The Timberwolves moved the ball on their next possession, completing a 17-yard pass on a fake punt that took them into the red zone. But the Baraboo defense stiffened, with Weyh breaking up a fourth-down pass in the end zone as Tomah turned it over on downs with 1:02 to go in the half.

That was plenty of time for the T-Birds, who were the beneficiaries of a roughing the passer before Larson found Nachtigal for a 54-yard screen pass down to the 14-yard line. They went back to the air and Larson completed a 14-yard touchdown with 0:27 to play. Henry tacked on the extra point as Baraboo opened up a 29-0 advantage.

Tomah came to life after getting good field position thanks to a Baraboo penalty. Gerke connected with Kade Gnewikow for a 17-yard completion, then looked toward Drew Brookman. The sophomore receiver jumped, came down with the ball and fell into the end zone with 1 second on the clock. The Timberwolves faked the extra point, but the pass fell incomplete and Baraboo took a 29-6 lead into halftime.

"We had a couple nice drives and that score right before half," Protz said. "If we had come out better right away maybe it could have been different, but hats off to Baraboo, they're a tough, physical team."

The Baraboo defense, which has four shutouts this year and entered the night allowing just 7.0 points per game, kept playing throughout a second half that saw a running clock down the stretch. The offense scored at least 35 points for the fourth straight game. Larson ended Baraboo's first drive of the second half with a 59-yard run, then threw a 20-yard touchdown pass to Michael McCabe with 7:28 remaining in the game. Henry made both extra points to provide the final score of 43-6 in Baraboo's second playoff game in 14 years, and first since suffering a 27-0 loss to Waunakee in 2018.

"It was a great performance by our kids. They're getting better every week," Turkington said. "I think we're just a little better than we were last week offensively, and hopefully we do the same thing next Friday, get a little bit better. That's been the way we've done everything this season, everything just gets a little bit better."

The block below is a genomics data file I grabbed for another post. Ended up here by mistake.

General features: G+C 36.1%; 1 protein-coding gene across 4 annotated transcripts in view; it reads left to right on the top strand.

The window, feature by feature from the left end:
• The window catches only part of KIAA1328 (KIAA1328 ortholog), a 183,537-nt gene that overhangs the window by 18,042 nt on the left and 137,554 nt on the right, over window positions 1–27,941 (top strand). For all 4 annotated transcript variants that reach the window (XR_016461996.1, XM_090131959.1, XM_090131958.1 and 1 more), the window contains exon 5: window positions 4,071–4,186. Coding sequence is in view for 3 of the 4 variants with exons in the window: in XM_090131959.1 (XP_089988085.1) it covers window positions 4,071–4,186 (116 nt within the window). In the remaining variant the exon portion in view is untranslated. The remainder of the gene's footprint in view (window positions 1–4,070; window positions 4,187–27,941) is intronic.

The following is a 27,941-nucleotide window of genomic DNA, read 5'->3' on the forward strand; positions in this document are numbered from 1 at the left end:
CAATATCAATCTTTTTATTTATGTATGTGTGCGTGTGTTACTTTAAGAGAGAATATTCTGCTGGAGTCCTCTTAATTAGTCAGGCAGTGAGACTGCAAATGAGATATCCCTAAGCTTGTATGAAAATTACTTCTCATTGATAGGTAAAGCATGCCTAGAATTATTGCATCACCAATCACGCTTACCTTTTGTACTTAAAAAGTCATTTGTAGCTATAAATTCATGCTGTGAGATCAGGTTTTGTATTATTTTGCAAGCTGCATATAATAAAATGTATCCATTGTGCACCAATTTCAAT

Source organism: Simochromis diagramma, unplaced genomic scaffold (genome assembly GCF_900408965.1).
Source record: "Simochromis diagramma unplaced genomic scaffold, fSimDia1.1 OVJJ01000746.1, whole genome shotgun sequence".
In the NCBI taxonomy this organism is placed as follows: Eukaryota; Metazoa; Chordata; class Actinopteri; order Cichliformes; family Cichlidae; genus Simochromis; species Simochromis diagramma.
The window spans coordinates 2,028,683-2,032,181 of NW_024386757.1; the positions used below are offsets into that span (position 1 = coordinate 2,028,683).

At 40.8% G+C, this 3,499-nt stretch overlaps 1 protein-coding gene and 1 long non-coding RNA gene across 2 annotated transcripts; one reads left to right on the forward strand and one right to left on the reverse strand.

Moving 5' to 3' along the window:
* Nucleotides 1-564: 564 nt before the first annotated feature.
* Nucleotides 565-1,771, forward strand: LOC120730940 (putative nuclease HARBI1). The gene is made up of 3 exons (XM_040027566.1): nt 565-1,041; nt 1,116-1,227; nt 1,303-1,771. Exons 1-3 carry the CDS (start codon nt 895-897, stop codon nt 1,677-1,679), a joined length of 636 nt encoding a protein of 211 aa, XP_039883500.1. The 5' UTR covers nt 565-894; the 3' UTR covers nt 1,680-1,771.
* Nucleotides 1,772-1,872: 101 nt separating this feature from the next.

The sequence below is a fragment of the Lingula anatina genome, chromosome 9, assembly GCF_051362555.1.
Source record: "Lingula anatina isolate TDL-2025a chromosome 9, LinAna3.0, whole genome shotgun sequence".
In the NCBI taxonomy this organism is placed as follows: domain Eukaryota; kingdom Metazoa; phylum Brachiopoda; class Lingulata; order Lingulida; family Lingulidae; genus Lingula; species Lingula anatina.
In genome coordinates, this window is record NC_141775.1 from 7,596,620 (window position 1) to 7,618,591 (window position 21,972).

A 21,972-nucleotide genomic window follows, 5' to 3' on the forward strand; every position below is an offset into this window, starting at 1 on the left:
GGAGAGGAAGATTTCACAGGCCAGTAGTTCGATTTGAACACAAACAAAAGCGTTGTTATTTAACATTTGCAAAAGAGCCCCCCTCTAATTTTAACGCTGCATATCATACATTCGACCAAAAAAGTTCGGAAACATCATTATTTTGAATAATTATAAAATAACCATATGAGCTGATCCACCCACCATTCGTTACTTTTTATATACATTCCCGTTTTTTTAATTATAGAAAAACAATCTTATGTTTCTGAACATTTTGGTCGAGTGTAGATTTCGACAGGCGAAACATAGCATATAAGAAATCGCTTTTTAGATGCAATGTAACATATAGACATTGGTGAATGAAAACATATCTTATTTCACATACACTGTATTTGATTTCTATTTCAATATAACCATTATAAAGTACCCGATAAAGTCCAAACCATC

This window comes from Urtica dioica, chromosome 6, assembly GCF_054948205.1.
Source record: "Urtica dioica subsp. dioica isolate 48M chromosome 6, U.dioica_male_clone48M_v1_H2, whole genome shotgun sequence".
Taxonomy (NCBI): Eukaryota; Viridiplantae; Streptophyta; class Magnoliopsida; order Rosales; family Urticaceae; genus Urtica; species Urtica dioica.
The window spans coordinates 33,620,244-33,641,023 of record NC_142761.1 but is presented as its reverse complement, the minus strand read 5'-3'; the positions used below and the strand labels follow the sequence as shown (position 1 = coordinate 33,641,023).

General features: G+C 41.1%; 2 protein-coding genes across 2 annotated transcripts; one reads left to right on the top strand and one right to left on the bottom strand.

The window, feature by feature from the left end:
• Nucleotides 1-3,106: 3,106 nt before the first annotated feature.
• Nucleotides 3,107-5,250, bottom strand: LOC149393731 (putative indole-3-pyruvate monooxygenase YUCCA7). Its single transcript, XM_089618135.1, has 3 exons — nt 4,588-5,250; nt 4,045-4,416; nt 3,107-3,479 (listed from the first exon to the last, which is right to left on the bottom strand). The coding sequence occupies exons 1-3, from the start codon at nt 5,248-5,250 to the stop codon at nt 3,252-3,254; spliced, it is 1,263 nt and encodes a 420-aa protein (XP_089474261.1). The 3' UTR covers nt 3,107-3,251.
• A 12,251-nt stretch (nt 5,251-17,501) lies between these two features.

Baraboo will visit No. 1 Onalaska next week in what will be a regional championship in the WIAA's four-team bracket playoff format necessitated by the pandemic. Onalaska (4-2) eased to a 63-22 win over No. 4 Portage (3-3) on Friday.

Turkington is somewhat familiar with the Hilltoppers, as Baraboo was scheduled to open the season against Onalaska before the COVID-19 pandemic altered everyone's schedule.

"They're a pretty dynamic offense, pass and run. They're pretty balanced, but they're a spread team," Turkington said of the Hilltoppers. "They're going to be good. They're well-coached and they've got good athletes. It'll be a good test for us. And it's a regional championship, so that's the way it should be."

The T-Birds, who are outscoring opponents 258-55 this year, are excited to get one more week together after winning on a night when more than 30 playoff games were canceled statewide.

"In the pregame and postgame, I said, 'This group's too special to break up, don't let it end tonight,'" Turkington said. "Because this group is special and we just want to keep this team together, stay together for one more week."

Tomah can schedule a game against Portage, but if Friday was the Timberwolves' last game, Protz is proud of the season they put together."

"Just a great senior class, great attitude and great effort," he said. "That's what we asked all year, just give us your best attitude and your best effort. Every week was different and we didn't know what would come, but they showed up to practice, worked hard and gave great effort."